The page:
Coffee Fact: Coffee should have a smooth taste. If it has a bitter aftertaste, it is probably over extracted.
Coffee Fact: The best coffee grows in volcanic soils- time to plan that vacation to the volcanoes of El Salvador.
Variables in the Brewing Process
Now it’s time to get into the hands-on brewing practice. First, we go through the variables that change the taste of the coffee. Unbelievably, water plays a big role here and it seems that places like Paris suffer from the fact that their water is hard.
The Kalita V60
We first practise using the Kalita V60 method. To use this method correctly, we need to make sure to wet the filter before putting in the ground coffee and the hot water. The amount of coffee per litre is also important and we try to measure out 60g of ground coffee per litre. It is apparently important that we calculate the proportions carefully. At this point, the trainer also gives advice on the types of grind that should use- the Kalita V60 apparently works better with coarser grinds.
Finally, we start to practise using an Aeropress (much beloved of home brewers) and we even try the inverted Aeropress method. This is where it gets interesting because we need to work in pairs to achieve the best Aeropress brew. I collaborate with a fellow Waterford man. Despite our best efforts, our coffee comes up short in the subsequent tasting session.
With the coffee experience over, it’s time for food. There are a number of brunch options such as black pudding, pancakes, and Eggs Benedict. I choose the latter, although I regret my choice as the pudding and pancakes both look far tastier. Also, the lashings of bacon in the Eggs Benedict are maybe a little too salty for my taste. At least the coffee is spectacular. On leaving we receive a goody bag with Guatemalan coffee beans, which more than makes up for the salty lunch.
The shop retails coffee beans from plantations around the world and plenty of coffee merchandise to keep coffee lovers happy. My manual coffee grinder, Aeropress and The World Atlas of Coffee cost about 137 euro. Note that the 60 euro coffee grinder added considerably to the cost. It is also possible to shop online and 3fe offers coffee subscriptions to those living in Ireland.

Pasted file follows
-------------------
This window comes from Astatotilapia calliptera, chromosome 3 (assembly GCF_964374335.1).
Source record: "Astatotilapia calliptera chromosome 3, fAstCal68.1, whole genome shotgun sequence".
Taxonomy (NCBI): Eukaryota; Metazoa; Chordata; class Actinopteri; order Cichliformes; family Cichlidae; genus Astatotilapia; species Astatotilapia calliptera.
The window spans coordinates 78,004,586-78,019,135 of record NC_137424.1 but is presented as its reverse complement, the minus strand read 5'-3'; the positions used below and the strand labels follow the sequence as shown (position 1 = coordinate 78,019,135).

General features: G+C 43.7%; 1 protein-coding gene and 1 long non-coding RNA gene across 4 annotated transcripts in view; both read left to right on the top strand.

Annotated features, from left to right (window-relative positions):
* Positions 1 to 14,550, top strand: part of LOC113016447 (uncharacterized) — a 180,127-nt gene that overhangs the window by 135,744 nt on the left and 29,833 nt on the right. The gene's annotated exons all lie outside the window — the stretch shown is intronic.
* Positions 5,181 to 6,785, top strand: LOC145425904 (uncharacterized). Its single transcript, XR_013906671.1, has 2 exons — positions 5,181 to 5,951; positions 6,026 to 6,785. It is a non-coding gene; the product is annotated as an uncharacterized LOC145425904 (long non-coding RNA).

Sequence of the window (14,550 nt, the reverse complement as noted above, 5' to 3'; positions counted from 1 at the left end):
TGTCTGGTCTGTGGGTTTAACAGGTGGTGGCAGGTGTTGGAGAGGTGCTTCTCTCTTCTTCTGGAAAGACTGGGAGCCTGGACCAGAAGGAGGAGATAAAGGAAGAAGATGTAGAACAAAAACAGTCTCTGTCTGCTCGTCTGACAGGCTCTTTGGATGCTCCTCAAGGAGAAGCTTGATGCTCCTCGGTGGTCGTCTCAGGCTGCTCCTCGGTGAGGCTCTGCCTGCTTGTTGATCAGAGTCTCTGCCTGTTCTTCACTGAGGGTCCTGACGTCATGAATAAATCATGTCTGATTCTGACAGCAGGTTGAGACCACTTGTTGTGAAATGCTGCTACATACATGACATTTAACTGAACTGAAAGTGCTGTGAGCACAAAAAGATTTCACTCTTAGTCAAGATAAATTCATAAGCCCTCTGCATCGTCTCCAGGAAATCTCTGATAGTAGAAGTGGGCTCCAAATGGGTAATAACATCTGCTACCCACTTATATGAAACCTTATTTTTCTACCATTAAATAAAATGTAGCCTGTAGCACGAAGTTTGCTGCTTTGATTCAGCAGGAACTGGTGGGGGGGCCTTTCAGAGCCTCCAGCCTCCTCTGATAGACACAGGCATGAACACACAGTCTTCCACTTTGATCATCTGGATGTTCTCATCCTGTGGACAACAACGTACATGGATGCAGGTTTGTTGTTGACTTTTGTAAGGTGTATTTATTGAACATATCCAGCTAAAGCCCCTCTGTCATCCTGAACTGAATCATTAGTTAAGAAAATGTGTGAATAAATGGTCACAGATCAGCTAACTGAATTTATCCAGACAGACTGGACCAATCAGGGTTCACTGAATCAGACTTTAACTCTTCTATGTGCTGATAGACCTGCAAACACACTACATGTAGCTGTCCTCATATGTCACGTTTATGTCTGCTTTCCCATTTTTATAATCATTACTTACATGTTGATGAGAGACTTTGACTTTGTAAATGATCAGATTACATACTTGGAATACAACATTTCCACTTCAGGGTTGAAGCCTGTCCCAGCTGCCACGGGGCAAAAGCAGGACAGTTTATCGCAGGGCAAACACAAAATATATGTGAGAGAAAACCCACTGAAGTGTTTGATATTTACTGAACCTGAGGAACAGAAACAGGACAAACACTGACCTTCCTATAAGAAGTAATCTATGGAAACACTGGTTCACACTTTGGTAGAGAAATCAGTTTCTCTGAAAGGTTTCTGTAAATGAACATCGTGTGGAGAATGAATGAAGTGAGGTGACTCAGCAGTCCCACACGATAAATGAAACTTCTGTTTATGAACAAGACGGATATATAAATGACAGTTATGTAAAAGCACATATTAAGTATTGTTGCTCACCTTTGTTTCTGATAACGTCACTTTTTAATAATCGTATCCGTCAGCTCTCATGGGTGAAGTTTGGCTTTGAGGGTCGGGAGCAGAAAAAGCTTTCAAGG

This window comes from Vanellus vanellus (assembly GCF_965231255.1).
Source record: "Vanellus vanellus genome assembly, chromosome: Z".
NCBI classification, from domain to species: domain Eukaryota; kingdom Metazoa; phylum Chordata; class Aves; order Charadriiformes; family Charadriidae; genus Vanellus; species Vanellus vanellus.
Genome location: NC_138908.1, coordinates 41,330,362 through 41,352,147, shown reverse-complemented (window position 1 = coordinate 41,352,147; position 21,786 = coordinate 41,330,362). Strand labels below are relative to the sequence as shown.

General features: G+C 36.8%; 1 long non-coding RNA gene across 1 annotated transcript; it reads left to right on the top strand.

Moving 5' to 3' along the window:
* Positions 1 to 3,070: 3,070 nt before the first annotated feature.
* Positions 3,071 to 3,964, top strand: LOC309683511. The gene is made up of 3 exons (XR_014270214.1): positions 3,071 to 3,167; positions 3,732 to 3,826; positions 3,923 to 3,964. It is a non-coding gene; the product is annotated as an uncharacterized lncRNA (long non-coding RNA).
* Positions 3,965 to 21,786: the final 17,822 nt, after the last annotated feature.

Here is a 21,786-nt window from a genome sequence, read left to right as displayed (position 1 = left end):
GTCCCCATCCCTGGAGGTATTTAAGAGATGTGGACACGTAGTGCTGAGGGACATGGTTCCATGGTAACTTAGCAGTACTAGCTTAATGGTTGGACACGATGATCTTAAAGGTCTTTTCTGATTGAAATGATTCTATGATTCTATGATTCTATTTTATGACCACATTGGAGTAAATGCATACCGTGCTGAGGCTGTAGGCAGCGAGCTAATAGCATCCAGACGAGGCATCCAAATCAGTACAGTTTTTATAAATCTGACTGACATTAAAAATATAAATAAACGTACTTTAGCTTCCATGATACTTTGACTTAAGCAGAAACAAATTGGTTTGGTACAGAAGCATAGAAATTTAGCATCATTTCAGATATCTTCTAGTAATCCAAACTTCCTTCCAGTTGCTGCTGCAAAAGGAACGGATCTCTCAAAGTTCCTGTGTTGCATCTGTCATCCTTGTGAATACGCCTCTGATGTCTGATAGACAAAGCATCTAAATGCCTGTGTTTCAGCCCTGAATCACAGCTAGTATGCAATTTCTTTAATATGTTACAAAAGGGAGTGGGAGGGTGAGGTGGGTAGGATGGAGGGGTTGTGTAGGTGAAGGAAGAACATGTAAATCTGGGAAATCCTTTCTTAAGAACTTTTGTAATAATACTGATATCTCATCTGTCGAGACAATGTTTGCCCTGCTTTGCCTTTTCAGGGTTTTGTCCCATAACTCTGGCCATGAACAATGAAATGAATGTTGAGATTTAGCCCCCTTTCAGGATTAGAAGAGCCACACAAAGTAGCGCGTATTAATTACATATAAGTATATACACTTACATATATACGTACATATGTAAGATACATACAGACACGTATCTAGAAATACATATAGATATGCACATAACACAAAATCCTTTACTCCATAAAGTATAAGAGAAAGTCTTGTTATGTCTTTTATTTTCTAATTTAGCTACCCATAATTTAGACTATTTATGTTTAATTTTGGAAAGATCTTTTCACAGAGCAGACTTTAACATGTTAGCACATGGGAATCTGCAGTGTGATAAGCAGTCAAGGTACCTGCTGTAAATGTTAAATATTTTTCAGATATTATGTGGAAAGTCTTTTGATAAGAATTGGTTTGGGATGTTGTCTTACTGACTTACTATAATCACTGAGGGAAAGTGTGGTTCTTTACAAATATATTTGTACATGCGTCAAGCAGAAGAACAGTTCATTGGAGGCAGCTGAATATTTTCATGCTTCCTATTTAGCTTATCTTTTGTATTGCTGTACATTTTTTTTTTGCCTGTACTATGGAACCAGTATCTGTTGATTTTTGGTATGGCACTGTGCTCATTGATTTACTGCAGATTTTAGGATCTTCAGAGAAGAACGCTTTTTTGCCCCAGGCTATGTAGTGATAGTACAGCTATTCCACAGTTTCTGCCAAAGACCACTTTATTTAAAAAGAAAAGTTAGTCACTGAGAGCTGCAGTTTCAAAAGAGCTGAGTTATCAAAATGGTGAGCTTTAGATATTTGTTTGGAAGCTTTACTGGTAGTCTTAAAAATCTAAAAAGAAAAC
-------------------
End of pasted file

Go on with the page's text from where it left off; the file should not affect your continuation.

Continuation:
With the World Barista Championship due to take place in Dublin in June 2016, there can hardly be a better place to get started on learning about coffee than 3fe. The class was informative and interesting with plenty of hands-on fun. Add in the quality coffee and the coffee merchandise in the shop and you have a great place for coffee lovers and would-be baristas to get started.
Even if the classes are not quite to your liking, the nano cupping should be of interest to any coffee lover who is passing through Dublin.
Price/ Cost & Practicalities
Brew classes cost 125 euro and barista training classes cost 250 euro. Lunch is included in the price of the coffee classes. Nano cupping costs 5 euro. Water tasting costs 3 euro and the proceeds are donated to charity. Lunch-brunch prices vary from 5 euro for soup to 12 euro for main courses. All prices accurate as of March 2016.
Check the website below for the availability of classes. Nano cupping is always available as a menu choice in the main cafe.
If you’re interested in coffee, click here to check out the hipster coffee scene in Paris.
3fe website: www.3fe.com